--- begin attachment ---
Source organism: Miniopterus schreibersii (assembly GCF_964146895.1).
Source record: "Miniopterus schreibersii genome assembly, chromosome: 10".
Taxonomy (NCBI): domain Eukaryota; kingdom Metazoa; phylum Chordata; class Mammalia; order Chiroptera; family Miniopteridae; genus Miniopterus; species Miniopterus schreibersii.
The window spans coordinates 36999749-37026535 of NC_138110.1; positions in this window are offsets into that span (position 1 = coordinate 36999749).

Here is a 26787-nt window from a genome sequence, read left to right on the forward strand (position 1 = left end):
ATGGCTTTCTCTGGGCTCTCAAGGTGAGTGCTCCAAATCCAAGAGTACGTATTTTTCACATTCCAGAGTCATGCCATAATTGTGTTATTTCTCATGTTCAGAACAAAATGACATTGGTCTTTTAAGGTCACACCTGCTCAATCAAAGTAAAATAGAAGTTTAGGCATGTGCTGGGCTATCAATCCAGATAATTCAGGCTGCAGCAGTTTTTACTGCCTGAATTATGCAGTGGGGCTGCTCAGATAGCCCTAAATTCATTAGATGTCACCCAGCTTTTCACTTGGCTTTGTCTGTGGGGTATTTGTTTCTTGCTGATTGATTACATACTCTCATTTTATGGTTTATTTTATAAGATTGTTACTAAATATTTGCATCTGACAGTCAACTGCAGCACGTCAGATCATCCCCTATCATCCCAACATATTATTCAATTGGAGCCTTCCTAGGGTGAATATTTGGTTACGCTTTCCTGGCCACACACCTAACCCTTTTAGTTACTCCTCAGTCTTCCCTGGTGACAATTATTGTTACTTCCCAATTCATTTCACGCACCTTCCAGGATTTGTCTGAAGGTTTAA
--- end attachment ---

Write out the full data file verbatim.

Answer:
Source organism: Miniopterus schreibersii (assembly GCF_964146895.1).
Source record: "Miniopterus schreibersii genome assembly, chromosome: 10".
Taxonomy (NCBI): domain Eukaryota; kingdom Metazoa; phylum Chordata; class Mammalia; order Chiroptera; family Miniopteridae; genus Miniopterus; species Miniopterus schreibersii.
The window spans coordinates 36999749-37026535 of NC_138110.1; positions in this window are offsets into that span (position 1 = coordinate 36999749).

Here is a 26787-nt window from a genome sequence, read left to right on the forward strand (position 1 = left end):
ATGGCTTTCTCTGGGCTCTCAAGGTGAGTGCTCCAAATCCAAGAGTACGTATTTTTCACATTCCAGAGTCATGCCATAATTGTGTTATTTCTCATGTTCAGAACAAAATGACATTGGTCTTTTAAGGTCACACCTGCTCAATCAAAGTAAAATAGAAGTTTAGGCATGTGCTGGGCTATCAATCCAGATAATTCAGGCTGCAGCAGTTTTTACTGCCTGAATTATGCAGTGGGGCTGCTCAGATAGCCCTAAATTCATTAGATGTCACCCAGCTTTTCACTTGGCTTTGTCTGTGGGGTATTTGTTTCTTGCTGATTGATTACATACTCTCATTTTATGGTTTATTTTATAAGATTGTTACTAAATATTTGCATCTGACAGTCAACTGCAGCACGTCAGATCATCCCCTATCATCCCAACATATTATTCAATTGGAGCCTTCCTAGGGTGAATATTTGGTTACGCTTTCCTGGCCACACACCTAACCCTTTTAGTTACTCCTCAGTCTTCCCTGGTGACAATTATTGTTACTTCCCAATTCATTTCACGCACCTTCCAGGATTTGTCTGAAGGTTTAA